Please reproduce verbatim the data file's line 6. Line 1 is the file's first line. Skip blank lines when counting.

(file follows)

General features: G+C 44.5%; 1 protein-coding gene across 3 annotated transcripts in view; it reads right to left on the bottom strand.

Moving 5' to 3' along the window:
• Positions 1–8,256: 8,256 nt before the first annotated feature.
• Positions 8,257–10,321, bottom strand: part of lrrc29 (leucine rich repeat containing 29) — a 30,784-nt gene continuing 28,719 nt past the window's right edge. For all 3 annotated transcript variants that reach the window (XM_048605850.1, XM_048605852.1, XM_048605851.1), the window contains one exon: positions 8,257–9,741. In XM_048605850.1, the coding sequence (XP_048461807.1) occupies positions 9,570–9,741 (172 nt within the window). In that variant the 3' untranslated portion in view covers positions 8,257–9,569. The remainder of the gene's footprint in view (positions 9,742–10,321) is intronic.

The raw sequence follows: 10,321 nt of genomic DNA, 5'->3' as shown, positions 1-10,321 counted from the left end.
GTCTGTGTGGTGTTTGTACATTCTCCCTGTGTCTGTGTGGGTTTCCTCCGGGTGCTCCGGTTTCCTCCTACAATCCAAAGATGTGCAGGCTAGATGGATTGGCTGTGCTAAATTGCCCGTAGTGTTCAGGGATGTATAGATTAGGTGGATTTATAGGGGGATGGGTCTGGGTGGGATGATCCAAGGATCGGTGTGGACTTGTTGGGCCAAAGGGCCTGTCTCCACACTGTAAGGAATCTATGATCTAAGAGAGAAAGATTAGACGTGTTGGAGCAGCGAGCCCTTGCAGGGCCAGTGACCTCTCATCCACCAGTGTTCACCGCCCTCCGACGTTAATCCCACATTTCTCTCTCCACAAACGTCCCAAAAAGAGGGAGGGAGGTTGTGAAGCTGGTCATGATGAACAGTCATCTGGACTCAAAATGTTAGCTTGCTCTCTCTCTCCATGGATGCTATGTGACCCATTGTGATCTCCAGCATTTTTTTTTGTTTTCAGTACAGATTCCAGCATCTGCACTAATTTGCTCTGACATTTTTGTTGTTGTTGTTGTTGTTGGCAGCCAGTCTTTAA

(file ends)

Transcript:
GTCTGTGTGGTGTTTGTACATTCTCCCTGTGTCTGTGTGGGTTTCCTCCGGGTGCTCCGGTTTCCTCCTACAATCCAAAGATGTGCAGGCTAGATGGATTGGCTGTGCTAAATTGCCCGTAGTGTTCAGGGATGTATAGATTAGGTGGATTTATAGGGGGATGGGTCTGGGTGGGATGATCCAAGGATCGGTGTGGACTTGTTGGGCCAAAGGGCCTGTCTCCACACTGTAAGGAATCTATGATCTAAGAGAGAAAGATTAGACGTGTTGGAGCAGCGAGCCCTTGCAGGGCCAGTGACCTCTCATCCACCAGTGTTCACCGCCCTCCGACGTTAATCCCACATTTCTCTCTCCACAAACGTCCCAAAAAGAGGGAGGGAGGTTGTGAAGCTGGTCATGATGAACAGTCATCTGGACTCAAAATGTTAGCTTGCTCTCTCTCTCCATGGATGCTATGTGACCCATTGTGATCTCCAGCATTTTTTTTTGTTTTCAGTACAGATTCCAGCATCTGCACTAATTTGCTCTGACATTTTTGTTGTTGTTGTTGTTGTTGGCAGCCAGTCTTTAA